Creative marketing, personal customer service and affordably-priced appliance additions to his lumber lineup helped Maloney Supply flourish. “We quickly evolved to a full-line appliance dealer and from there became a TV dealer when the first television station came on line in Mississippi,” said Con, the eldest of the three Maloney sons who now share the reins of the appliance empire. “It’s the best of worlds, retail-wise,” explains Johnny, who came on board after graduating from Ole Miss in May 1978. “You’ve got Eddie who’s great with finance and Con who’s the best at marketing and I stay in between.”
Bridget no longer works in the family business, but “when she did, she was one of the best sales associates we ever had. She could sell ice to an Eskimo,” Johnny bragged.
Sister Dorothea Sondgeroth, OP, associate executive director of the St. Dominic Health Services Foundation, said the Maloney family is most deserving of this special recognition. “They exemplify their Catholic faith by their actions and involvement in parish functions and their service on various boards within the diocese. Their love for the Church and for community runs deep in the family roots. The Maloney family has been a pillar for St. Dominic’s, the only Catholic healthcare facility in Mississippi and has played an important role in its growth,” she said.
Tickets to the ball are $85 per couple. Call 601-326-3758 to reserve seats.

Charities tournament benefits

JACKSON – Catholic Charities hosted its annual Charity Tennis Tournament March 30-April 7 at River Hills Club. One unique feature of this event is Kid’s Day, held this year on Wednesday, April 5.

The day began early when 55 students from Rowan Middle School arrived at River Hills. They were all wearing matching Kids Day t-shirts made for the event. USTA officials gave the students an overview of the game of tennis. They were then joined by students from the Brinkley Junior High tennis team.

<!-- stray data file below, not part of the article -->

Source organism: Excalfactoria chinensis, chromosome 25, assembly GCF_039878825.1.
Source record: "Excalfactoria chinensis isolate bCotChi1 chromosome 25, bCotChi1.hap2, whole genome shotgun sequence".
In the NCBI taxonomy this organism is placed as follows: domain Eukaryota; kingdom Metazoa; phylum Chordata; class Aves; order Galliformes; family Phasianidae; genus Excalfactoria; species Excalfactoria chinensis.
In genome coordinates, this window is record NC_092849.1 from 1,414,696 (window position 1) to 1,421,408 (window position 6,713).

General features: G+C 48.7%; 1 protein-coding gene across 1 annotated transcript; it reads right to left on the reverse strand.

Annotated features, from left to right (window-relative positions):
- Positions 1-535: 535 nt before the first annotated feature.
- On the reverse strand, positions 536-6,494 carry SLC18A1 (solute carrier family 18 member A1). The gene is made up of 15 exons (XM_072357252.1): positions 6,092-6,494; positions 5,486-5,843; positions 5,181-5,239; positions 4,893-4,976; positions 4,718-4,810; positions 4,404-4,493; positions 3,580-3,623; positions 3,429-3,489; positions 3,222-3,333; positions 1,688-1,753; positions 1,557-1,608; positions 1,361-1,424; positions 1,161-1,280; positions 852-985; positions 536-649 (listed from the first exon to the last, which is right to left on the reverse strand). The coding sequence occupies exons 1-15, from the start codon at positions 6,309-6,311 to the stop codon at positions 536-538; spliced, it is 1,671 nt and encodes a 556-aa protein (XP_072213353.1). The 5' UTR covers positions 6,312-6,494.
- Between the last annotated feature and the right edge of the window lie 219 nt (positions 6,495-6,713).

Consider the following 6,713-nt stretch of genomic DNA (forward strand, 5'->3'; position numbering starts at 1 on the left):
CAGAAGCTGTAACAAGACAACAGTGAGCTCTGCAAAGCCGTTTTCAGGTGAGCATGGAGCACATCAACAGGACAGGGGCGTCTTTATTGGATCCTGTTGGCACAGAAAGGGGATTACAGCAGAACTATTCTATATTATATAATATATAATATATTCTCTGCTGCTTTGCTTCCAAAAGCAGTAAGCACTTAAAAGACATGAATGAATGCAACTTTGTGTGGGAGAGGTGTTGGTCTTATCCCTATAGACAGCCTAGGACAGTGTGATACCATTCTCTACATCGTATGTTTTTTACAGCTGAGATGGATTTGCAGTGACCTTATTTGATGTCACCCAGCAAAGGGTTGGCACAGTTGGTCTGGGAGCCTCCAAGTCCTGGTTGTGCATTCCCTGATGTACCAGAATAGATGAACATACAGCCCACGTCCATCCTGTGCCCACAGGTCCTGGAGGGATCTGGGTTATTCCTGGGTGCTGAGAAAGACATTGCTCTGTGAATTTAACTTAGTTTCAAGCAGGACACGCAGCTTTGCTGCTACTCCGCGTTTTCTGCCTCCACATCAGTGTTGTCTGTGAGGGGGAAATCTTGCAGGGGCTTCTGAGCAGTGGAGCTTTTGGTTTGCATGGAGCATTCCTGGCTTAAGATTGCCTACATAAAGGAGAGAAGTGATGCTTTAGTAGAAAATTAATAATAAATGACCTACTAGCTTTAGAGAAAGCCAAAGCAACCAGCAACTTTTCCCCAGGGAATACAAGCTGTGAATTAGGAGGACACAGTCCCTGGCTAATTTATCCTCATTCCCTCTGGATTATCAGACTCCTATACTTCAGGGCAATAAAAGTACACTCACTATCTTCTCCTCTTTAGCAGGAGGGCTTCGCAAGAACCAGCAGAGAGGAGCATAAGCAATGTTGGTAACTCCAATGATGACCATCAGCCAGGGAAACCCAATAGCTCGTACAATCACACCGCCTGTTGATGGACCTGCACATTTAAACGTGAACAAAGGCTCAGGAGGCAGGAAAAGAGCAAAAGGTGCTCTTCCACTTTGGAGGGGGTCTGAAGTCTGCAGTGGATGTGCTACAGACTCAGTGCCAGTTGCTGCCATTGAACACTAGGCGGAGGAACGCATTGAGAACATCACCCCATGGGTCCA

The interesting thing about the Brinkley group is that they are part of a newly formed team made up of members who were introduced to tennis for the first time at this very kids day event during the past two years.

Soon after instuction, all the students watched as the ladies on the pro-circuit competed. They then moved to an hour of on-court instruction provided by both pro circuit players and local tennis pros. From there the enjoyed lunch at the club while hearing from a local speaker.

The tournament consists of pro-am play as well as Catholic Charities events, dinners and luncheons every day. Money from this tournaments goes to children’s programs at Charities. This year’s winner was Barbara Haas from Austria.

Bishop Joseph Kopacz congratulates the singles winner, Barbara Haas from Austria. (Photos submitted by Julie O’Brien)

Easter Vigil, Cathedral of St. Peter 2017

Palm Sunday Cathedral St. Peter, 2017

Chrism Mass St. Peter Cathedral April 11, 2017

Abbey Youth Fest returns

By Abbey Schuhmann

COVINGTON, La., – On Saturday, March 25, more than 300 teens and adult leaders from around the Diocese of Jackson traveled to St. Joseph Abbey and Seminary College in Covington, La., for the 2017 Abbey Youth Festival (AYF). The 16th annual festival fell on the Solemnity of the Annunciation of the Lord and this year’s theme was “Be It Done Unto Me.”

The seminarians at St. Joseph Seminary College play a vital role in the production of AYF including our own, Andrew Bowden, Hayden Schmitt, and Tristan Stovall. The festival has grown over the years and now hosts around 250 groups from all across the south with more than 4,500 participants coming together each year for a day-long event to experience music, prayer, catechesis, fellowship and fun.

With the torrential rain and devastating floods that affected the Covington-area last spring, the 2016 festival was cancelled for the first time in its history. While this year’s forecast was not ideal for an outdoor event, accommodations were made and the program continued.

The teens and adults from our diocese remained optimistic and weathered the storm throughout the day determined to experience all the festival has to offer. The program featured keynote presentations from Katie Prejean McGrady, Stephanie Grey and David Calavitta. Dave Moore and The Josh Blakesley Band entertained the crowd with awesome music. Each speaker shared thoughts regarding the theme, “Be It Done Unto Me,” on how we all have a call to serve the Lord, how do we discern that call in our daily lives and how can we live as faithful sons and daughters of our Lord.

Participants have the opportunity throughout the day to visit different vendor booths including religious orders and communities from all around the country. Groups also have the opportunity to tour the beautiful Abbey church on campus. The event focuses on evangelization and faith formation through vocational discernment, prayer, and catechesis.